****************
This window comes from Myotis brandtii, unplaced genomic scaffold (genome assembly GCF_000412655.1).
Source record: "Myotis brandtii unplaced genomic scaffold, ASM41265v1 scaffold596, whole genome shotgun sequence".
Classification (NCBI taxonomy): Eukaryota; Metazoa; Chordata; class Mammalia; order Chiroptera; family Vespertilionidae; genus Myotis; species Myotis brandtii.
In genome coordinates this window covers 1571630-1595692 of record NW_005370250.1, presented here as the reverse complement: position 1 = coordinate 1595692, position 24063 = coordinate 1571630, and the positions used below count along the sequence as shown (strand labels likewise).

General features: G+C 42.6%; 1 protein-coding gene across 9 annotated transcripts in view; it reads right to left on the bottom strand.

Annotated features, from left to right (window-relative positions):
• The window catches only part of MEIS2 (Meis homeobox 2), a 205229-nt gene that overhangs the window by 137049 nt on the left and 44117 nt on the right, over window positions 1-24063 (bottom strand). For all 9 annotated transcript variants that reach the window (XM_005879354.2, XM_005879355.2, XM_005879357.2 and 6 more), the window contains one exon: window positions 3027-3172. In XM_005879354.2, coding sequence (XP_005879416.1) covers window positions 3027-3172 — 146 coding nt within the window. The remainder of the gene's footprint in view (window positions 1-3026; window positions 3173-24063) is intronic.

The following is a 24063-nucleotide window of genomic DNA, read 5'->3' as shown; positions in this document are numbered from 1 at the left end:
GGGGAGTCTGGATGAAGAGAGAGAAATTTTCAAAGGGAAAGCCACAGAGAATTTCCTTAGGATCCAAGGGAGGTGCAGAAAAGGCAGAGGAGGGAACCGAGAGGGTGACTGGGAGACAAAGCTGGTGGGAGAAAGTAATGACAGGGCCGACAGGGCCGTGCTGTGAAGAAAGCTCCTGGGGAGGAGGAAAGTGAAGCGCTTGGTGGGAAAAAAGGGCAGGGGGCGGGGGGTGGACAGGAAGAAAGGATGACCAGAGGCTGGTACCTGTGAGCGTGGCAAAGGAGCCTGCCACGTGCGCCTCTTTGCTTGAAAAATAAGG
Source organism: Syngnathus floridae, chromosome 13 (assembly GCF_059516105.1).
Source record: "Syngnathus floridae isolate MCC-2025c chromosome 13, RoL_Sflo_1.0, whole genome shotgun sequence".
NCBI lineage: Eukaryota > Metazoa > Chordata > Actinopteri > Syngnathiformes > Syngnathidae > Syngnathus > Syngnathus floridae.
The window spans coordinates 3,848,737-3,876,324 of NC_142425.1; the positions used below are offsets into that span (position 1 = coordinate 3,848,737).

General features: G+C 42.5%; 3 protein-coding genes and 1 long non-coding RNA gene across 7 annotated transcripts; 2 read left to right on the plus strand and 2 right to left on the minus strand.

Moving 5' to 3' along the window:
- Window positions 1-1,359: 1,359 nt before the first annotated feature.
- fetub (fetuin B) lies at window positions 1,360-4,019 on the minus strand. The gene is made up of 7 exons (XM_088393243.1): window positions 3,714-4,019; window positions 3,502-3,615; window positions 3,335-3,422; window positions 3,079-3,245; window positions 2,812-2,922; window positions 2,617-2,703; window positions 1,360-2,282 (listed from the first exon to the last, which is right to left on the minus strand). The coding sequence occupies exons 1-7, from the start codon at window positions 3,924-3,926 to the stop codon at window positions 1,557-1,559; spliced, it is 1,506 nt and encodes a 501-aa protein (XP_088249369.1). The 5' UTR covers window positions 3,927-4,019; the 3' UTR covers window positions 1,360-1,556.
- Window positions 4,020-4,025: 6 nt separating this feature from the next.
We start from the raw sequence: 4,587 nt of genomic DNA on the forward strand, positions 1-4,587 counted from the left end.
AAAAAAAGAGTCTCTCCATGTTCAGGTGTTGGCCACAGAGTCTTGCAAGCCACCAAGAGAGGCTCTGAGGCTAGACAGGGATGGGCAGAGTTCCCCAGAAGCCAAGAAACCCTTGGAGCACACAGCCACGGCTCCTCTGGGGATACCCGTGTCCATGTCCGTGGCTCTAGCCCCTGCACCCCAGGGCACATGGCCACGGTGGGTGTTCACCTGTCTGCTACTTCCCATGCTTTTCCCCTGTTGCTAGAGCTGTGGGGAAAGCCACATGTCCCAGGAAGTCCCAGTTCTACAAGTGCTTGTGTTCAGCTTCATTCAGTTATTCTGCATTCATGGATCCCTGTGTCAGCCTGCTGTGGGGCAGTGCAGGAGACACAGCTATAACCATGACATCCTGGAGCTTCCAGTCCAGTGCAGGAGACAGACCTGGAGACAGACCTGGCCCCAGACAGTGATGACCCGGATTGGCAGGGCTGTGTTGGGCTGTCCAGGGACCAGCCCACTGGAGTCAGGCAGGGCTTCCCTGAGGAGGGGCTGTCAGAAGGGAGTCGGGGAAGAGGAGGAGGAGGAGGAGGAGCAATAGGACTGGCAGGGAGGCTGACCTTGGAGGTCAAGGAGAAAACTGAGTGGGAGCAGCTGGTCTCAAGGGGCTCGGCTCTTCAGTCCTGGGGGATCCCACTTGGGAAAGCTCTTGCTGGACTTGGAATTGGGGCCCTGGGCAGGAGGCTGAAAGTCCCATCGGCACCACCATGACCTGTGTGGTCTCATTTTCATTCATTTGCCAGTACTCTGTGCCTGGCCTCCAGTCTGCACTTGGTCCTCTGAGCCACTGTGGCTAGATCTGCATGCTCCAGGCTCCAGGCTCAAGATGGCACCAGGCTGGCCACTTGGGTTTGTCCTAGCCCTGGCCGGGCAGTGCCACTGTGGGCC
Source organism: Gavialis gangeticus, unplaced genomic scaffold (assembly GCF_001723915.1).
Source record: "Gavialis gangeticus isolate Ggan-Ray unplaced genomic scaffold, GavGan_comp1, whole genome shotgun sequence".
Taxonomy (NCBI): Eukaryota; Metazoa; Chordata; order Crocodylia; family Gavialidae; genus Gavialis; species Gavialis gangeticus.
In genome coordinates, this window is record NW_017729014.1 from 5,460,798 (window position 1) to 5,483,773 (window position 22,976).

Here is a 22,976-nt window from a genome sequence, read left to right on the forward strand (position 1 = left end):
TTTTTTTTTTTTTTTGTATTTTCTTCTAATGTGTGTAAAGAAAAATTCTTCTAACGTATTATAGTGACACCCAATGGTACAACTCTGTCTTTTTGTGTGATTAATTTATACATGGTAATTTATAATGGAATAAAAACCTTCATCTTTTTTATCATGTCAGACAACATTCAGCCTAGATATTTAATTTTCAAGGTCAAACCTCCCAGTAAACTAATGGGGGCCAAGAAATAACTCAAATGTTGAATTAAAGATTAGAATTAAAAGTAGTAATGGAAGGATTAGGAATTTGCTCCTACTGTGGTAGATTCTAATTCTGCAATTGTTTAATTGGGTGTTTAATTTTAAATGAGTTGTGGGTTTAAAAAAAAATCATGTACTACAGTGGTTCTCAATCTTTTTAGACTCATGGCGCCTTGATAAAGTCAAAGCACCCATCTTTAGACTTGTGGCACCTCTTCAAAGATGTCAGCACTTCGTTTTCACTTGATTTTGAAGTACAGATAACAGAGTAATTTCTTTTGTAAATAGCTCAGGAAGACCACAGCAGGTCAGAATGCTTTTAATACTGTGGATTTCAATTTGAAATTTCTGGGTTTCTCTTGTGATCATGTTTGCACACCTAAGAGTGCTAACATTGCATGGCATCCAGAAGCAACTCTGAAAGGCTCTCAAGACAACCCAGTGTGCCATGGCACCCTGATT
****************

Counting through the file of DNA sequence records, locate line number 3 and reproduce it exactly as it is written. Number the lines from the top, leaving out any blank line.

Classification (NCBI taxonomy): Eukaryota; Metazoa; Chordata; class Mammalia; order Chiroptera; family Vespertilionidae; genus Myotis; species Myotis brandtii.